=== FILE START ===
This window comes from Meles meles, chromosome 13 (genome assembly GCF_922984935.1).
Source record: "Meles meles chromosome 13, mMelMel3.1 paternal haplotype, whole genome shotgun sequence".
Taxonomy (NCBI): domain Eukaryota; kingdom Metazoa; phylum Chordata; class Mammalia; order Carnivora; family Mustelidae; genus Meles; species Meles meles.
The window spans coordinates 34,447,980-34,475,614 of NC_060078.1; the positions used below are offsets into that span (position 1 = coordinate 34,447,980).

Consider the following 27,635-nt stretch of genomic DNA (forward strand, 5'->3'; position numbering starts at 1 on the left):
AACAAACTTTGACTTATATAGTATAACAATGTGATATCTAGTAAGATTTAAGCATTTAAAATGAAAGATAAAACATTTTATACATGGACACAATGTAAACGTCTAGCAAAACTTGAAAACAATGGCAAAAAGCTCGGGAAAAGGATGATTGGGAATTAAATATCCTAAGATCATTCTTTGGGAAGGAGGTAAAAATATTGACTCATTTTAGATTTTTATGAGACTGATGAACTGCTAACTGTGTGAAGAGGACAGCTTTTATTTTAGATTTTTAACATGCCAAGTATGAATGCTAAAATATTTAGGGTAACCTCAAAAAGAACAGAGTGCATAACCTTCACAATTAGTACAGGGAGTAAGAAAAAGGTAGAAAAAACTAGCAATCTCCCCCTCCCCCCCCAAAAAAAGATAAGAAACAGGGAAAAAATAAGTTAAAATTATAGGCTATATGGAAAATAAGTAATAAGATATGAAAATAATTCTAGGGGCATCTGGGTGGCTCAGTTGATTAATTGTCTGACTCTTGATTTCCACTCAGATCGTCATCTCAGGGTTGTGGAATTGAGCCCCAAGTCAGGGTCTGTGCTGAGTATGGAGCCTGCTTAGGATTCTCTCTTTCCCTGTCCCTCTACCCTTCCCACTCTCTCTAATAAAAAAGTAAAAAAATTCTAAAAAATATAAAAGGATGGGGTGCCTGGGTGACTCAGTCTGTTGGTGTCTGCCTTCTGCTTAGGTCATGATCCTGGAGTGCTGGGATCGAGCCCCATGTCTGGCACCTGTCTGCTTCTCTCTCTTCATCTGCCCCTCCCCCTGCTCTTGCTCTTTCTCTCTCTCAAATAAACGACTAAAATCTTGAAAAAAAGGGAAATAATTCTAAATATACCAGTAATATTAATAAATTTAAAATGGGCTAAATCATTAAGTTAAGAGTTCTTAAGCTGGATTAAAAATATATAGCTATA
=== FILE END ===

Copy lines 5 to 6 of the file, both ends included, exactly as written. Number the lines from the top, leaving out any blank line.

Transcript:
Consider the following 27,635-nt stretch of genomic DNA (forward strand, 5'->3'; position numbering starts at 1 on the left):
AACAAACTTTGACTTATATAGTATAACAATGTGATATCTAGTAAGATTTAAGCATTTAAAATGAAAGATAAAACATTTTATACATGGACACAATGTAAACGTCTAGCAAAACTTGAAAACAATGGCAAAAAGCTCGGGAAAAGGATGATTGGGAATTAAATATCCTAAGATCATTCTTTGGGAAGGAGGTAAAAATATTGACTCATTTTAGATTTTTATGAGACTGATGAACTGCTAACTGTGTGAAGAGGACAGCTTTTATTTTAGATTTTTAACATGCCAAGTATGAATGCTAAAATATTTAGGGTAACCTCAAAAAGAACAGAGTGCATAACCTTCACAATTAGTACAGGGAGTAAGAAAAAGGTAGAAAAAACTAGCAATCTCCCCCTCCCCCCCCAAAAAAAGATAAGAAACAGGGAAAAAATAAGTTAAAATTATAGGCTATATGGAAAATAAGTAATAAGATATGAAAATAATTCTAGGGGCATCTGGGTGGCTCAGTTGATTAATTGTCTGACTCTTGATTTCCACTCAGATCGTCATCTCAGGGTTGTGGAATTGAGCCCCAAGTCAGGGTCTGTGCTGAGTATGGAGCCTGCTTAGGATTCTCTCTTTCCCTGTCCCTCTACCCTTCCCACTCTCTCTAATAAAAAAGTAAAAAAATTCTAAAAAATATAAAAGGATGGGGTGCCTGGGTGACTCAGTCTGTTGGTGTCTGCCTTCTGCTTAGGTCATGATCCTGGAGTGCTGGGATCGAGCCCCATGTCTGGCACCTGTCTGCTTCTCTCTCTTCATCTGCCCCTCCCCCTGCTCTTGCTCTTTCTCTCTCTCAAATAAACGACTAAAATCTTGAAAAAAAGGGAAATAATTCTAAATATACCAGTAATATTAATAAATTTAAAATGGGCTAAATCATTAAGTTAAGAGTTCTTAAGCTGGATTAAAAATATATAGCTATA